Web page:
17 who is not a plaintiff in this action) are too loose and hyperbolic to be susceptible of being proven 18 true or false. See Milkovich, 497 U.S. at 21-22 ("loose, figurative, or hyperbolic language" negates 19 impression that author is making statement of fact). For example, the statement "Money from 20 courses does not go into 'service projects' it goes into RS's [Ravi Shankar's] bank account" could 21 be verifiable with respect to Shankar, but does not even refer to Art of Living. The statement "I 22 am fully convinced that AOL is front-end name for a group of fraudulent NGOs. My lawyer tells 23 me that what they are doing amounts to large-scale organized fraud according to the laws of several countries" is clearly harsh, but, as noted above, does not clearly implicate Plaintiff. Rather, the 2 statement voices an opinion ("fully convinced") in connection with the author's beliefs about the 3 international organization's lack of financial transparency, and relays what the "lawyer" told the 4 author about the international organization's practices. See Underwager, 69 F.3d at 367 (denying 5 defamation claim where defendant's statement that plaintiff was "lying" in a deposition may have 6 been an exaggeration, but did not imply a verifiable assertion of perjury). 7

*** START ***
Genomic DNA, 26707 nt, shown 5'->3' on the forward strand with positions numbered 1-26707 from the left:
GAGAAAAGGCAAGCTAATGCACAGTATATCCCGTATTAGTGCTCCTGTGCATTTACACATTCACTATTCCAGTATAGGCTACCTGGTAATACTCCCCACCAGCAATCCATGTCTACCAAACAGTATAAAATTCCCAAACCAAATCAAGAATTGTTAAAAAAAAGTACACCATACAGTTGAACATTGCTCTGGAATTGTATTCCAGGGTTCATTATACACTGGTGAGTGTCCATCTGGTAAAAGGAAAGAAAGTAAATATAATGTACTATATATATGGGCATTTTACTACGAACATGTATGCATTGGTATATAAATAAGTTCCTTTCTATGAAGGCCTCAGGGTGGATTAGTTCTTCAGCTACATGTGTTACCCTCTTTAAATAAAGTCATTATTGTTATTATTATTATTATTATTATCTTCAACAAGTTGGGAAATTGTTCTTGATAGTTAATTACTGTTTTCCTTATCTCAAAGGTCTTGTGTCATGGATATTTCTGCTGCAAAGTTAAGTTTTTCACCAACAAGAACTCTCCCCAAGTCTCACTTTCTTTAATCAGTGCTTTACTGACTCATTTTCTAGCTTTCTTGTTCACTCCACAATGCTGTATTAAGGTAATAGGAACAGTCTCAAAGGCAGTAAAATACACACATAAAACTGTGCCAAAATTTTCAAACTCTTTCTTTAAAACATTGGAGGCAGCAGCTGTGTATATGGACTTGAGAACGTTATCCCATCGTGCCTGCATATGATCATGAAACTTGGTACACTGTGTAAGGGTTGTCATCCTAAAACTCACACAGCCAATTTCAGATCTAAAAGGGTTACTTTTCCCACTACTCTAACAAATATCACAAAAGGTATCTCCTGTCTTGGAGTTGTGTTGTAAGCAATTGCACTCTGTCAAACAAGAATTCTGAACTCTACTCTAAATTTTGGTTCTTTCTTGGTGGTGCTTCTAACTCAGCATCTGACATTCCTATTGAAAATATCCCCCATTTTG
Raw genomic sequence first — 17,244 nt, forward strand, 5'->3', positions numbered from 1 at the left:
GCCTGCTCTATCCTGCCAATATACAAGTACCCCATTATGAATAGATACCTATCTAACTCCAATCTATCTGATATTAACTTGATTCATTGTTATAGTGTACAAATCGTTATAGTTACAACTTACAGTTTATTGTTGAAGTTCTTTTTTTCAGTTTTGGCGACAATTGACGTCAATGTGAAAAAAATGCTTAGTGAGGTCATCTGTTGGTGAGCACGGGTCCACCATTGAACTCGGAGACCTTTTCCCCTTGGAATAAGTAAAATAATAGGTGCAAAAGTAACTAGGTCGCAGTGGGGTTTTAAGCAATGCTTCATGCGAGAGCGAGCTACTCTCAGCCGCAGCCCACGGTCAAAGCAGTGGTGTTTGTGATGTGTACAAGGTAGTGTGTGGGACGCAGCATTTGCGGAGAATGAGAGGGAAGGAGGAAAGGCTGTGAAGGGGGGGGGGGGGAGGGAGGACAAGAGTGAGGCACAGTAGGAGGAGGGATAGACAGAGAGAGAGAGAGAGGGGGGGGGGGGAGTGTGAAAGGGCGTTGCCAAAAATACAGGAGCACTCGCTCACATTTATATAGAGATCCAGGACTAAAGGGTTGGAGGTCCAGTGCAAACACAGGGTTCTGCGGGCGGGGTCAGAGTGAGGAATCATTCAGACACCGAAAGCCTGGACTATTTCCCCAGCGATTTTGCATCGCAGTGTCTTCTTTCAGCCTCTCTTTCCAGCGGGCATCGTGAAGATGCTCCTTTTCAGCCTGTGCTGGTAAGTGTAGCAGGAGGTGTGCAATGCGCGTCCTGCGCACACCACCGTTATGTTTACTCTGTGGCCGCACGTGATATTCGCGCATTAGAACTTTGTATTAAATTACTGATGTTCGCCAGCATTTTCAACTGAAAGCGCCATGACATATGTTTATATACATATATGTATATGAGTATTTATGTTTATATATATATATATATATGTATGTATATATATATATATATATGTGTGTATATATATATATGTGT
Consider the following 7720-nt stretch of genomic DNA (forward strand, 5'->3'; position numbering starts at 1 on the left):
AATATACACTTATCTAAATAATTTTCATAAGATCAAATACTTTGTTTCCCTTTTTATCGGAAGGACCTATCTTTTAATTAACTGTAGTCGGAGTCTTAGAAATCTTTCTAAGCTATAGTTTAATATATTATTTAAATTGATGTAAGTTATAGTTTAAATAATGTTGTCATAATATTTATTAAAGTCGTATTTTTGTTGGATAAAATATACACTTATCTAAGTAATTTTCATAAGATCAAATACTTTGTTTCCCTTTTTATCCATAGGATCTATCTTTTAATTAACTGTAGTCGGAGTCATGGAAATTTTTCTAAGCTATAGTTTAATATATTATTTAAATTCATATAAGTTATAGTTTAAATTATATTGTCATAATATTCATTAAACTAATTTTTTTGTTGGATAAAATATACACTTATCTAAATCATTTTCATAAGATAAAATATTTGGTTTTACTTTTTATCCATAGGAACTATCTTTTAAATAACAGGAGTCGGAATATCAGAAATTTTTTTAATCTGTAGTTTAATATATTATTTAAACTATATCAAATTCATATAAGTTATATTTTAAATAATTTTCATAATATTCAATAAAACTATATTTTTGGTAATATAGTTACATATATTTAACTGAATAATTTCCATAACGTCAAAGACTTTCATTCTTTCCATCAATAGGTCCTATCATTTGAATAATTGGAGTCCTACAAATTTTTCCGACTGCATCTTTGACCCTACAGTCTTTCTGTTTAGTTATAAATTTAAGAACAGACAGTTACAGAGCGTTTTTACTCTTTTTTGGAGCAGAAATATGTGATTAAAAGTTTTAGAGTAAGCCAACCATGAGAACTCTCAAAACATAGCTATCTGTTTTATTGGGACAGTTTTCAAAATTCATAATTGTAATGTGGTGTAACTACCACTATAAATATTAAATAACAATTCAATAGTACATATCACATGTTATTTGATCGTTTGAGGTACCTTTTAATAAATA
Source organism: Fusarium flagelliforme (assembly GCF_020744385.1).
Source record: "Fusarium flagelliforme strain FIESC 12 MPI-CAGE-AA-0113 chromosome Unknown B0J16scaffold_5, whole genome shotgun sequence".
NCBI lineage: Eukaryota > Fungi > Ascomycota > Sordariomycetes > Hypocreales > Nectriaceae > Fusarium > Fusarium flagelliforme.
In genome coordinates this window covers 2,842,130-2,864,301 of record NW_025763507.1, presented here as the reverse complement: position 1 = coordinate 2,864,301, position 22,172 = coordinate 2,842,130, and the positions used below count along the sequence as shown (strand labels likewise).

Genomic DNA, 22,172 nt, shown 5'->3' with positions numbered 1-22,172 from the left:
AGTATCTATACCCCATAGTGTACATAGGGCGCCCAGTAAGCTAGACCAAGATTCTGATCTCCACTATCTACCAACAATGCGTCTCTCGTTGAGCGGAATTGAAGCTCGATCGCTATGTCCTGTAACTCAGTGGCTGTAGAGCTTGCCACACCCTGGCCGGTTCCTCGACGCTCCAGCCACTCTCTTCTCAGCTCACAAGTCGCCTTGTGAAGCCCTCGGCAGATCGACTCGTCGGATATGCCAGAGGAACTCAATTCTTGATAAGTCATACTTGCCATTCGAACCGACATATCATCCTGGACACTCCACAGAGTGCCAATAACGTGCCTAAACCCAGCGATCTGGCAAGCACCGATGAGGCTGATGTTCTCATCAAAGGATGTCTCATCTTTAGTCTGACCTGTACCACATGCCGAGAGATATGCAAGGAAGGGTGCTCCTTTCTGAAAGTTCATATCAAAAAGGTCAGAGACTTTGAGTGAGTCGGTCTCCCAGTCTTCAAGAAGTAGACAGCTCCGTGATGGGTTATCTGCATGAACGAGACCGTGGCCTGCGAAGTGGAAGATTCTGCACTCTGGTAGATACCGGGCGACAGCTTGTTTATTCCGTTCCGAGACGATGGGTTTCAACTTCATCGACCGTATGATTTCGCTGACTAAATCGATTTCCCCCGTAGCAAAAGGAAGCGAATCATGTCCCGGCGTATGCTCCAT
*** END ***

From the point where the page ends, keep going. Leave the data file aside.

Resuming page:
8 but are instead constitutionally protected opinions. 9

In sum, under the totality of circumstances, the statements at issue are not assertions of fact,

d.Actual Malice

Public figures must prove actual malice in order to recover on defamation claims. See New

York Times v. Sullivan, 376 U.S. 254, 279-80 (1964). Actual malice means that the defamatory statement was made with "knowledge that it was false or with reckless disregard of whether it was 13 false or not." Id. Reckless disregard, in turn, means that the publisher "in fact entertained serious14 doubts as to the truth of his publication." See St. Amant v. Thompson, 390 U.S. 727, 731 (1968).

To prove actual malice, a plaintiff must "demonstrate with clear and convincing evidence that the 16 defendant realized that his statement was false or that he subjectively entertained serious doubts as 17 to the truth of his statement." See Bose Corp. v. Consumers Union of U.S., Inc., 466 U.S. 485, 511

In Gertz v. Robert Welch, Inc., 418 U.S. 323 (1974), the Supreme Court defined two classes